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The United States has approved more than $1 billion in security aid for Ukraine since the Russian attack began.
These packages, which included anti-aircraft and anti-tank missiles, arrived in just a few days.
Such deliveries have “never been made so quickly before,” the Pentagon’s top spokesman said Wednesday.
The billions of dollars in security aid, including weapons, that the United States has delivered to Ukraine in recent weeks have arrived at unprecedented speed, a Pentagon official said Wednesday.
The latest aid package, worth $100 million, was announced on Tuesday. It is intended “to meet an urgent Ukrainian need for additional Javelin anti-armour systems”, the US Department of Defense said.
This followed a $300 million security assistance package announced on April 1 and an $800 million program announced on March 16.
In total, the United States has provided $1.7 billion in security assistance to Ukraine since the Russian invasion began on February 24 and more than $2.4 billion since the arrival in power of the Biden administration.
At a press conference on Wednesday, Pentagon chief spokesman John Kirby highlighted the speed with which this assistance was provided.
For recent aid packages, Kirby said, “from the time the president signs it to actually arrive in the region, it can take as little as four days, and it’s not like that.” it would stay in storage for a week or two.”
At a March 31 briefing, a senior US defense official, speaking anonymously to describe developments in Ukraine, said the first delivery of a $200 million package approved on March 12 had arrived six days later. late and that the first delivery of the $800 million package approved on March 16 arrived on March 20.
“We’re able to get this material because we’re so careful and nimble in how these overland expeditions go,” Kirby said Wednesday. “We’re able to get him into Ukraine and often into the fight within 48 hours sometimes. I mean, it’s incredibly fast.”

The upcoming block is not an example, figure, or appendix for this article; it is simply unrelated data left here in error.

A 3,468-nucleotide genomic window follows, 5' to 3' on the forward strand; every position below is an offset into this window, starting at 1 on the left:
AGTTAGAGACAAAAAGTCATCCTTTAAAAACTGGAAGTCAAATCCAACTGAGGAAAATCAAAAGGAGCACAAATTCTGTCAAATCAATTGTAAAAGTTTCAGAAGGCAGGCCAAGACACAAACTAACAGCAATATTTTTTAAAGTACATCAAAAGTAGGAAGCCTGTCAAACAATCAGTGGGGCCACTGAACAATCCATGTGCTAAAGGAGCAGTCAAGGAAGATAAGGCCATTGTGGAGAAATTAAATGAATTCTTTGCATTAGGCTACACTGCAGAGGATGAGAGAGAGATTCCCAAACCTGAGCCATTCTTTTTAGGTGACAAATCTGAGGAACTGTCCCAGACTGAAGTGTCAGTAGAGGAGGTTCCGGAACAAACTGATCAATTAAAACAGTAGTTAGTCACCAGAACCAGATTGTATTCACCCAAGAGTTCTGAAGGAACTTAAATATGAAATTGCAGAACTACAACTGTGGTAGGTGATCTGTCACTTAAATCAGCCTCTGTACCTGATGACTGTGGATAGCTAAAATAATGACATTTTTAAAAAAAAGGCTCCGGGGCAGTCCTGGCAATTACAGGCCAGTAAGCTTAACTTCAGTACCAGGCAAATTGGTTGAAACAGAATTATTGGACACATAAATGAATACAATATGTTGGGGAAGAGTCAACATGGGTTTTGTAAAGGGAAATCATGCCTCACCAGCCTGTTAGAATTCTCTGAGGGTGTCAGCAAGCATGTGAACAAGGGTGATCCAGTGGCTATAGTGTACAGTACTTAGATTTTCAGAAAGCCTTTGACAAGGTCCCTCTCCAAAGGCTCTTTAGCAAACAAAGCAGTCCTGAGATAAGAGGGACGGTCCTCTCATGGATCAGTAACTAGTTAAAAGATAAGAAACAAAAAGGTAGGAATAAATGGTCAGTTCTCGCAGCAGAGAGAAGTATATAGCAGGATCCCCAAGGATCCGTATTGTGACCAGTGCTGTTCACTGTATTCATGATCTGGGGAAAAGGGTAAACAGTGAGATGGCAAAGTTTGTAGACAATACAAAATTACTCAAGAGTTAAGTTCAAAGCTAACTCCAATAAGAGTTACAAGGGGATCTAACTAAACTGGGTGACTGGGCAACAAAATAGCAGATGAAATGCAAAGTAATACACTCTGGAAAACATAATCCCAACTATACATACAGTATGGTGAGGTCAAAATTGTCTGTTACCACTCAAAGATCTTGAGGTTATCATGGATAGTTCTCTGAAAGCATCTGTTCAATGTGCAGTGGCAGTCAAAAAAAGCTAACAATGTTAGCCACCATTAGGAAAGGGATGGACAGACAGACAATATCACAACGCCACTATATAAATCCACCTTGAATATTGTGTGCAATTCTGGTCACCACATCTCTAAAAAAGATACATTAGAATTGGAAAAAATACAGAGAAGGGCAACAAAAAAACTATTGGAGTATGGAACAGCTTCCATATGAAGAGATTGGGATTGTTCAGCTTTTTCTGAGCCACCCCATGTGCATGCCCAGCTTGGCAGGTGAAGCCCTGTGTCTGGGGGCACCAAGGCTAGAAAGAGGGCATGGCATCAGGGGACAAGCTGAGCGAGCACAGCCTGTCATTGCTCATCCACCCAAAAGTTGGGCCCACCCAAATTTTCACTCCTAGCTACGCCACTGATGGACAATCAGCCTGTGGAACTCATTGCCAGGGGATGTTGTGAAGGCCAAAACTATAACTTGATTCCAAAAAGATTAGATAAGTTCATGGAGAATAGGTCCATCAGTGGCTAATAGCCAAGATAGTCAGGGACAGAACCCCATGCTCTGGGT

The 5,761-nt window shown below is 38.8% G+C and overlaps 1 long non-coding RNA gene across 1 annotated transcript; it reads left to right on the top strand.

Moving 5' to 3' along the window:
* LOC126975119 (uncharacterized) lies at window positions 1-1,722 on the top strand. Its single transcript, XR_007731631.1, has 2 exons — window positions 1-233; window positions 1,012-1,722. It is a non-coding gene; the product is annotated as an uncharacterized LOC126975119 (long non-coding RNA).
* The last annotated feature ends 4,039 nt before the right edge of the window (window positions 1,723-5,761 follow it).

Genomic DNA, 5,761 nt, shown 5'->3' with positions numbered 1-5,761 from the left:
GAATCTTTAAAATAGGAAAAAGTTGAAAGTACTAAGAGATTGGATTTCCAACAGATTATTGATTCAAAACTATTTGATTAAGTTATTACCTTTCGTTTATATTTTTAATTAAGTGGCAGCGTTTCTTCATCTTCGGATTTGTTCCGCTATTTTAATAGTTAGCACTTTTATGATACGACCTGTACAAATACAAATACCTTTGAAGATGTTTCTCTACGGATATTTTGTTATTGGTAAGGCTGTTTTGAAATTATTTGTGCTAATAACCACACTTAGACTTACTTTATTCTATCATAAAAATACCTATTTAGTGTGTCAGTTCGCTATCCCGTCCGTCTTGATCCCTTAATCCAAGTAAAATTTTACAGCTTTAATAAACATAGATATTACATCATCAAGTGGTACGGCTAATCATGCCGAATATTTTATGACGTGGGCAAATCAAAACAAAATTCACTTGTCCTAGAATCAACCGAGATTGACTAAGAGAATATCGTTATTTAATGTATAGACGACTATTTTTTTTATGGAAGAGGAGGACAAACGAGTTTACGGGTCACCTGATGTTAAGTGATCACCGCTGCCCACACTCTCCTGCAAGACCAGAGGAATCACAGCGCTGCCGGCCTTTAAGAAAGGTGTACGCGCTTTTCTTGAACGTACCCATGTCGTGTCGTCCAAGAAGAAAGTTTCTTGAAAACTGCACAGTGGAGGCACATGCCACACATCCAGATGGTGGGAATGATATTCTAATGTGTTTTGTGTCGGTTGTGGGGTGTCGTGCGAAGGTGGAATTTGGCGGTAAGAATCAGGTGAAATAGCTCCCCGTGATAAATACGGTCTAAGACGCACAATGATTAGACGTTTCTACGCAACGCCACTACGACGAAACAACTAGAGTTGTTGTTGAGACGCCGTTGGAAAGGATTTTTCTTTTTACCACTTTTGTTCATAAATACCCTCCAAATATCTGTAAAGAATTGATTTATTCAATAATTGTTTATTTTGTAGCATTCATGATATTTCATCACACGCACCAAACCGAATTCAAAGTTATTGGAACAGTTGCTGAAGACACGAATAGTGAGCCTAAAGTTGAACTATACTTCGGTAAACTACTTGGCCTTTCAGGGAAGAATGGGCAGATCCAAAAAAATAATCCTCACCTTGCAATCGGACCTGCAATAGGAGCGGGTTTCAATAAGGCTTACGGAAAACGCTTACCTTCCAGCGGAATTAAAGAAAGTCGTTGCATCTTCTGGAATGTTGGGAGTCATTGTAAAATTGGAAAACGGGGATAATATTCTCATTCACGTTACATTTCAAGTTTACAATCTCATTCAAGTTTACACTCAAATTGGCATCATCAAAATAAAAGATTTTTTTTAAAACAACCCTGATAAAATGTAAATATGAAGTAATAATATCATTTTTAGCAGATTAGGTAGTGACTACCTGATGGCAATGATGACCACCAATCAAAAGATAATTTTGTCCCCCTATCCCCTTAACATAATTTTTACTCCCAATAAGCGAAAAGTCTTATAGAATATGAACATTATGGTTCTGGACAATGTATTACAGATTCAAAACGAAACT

Kirby added that a $350 million security aid package that was approved on Feb. 26 was “completed in about three weeks.”
Such deliveries have “never been made so quickly before,” Kirby said.
The April 1 package was cleared under the Ukraine Security Assistance Initiative, through which the United States purchases items from American companies. Other packages were approved as direct drawdowns on US stocks.
The United States has rushed to provide anti-aircraft and anti-armour weapons, such as Stinger and Javelin missiles, which US officials say are best suited to the threats facing Ukrainian forces. The March 16 package included 800 Stingers and 2,000 Javelins, bringing the total of each provided by the United States to 1,400 and 4,600, respectively.
The $300 million package announced on April 1 included machine guns and ammunition, medical supplies, secure communications systems, armored vehicles, night vision devices, drones and counter-drone systems.
Among the drones in the April 1st package were Switchblade tactical unmanned systems, a prowling munition or a “kamikaze drone”.
Kirby said Wednesday that “a very small number” of Ukrainian soldiers who have been training in the United States since the fall have received training with the Switchblades.
“We took the opportunity, still having them in the country, to give them a few days of training on the Switchblade so they could go back – and they will be going home soon – to train others in the Army. Ukrainian,” Kirby said, adding that a person could be “properly trained” on the Switchblade in about two days.
Switchblades come in two variants, a lighter one designed to destroy infantry and artillery targets and a heavier version designed to take out tanks and armored vehicles.
Speaking to lawmakers on Tuesday, Defense Secretary Lloyd Austin indicated that both variants were headed to Ukraine, saying they “will move as quickly as possible.”
On Wednesday, Kirby declined to confirm both variants were being sent, but said the United States would continue discussions with the Ukrainians “and help them get more if needed.”
“We’re going to keep doing that as much as we can, as fast as we can,” Kirby said, “and we’re going to be as careful as we can to keep that flow going, because obviously they’re in a very, very active fight.”
Read the original article on Business Insider
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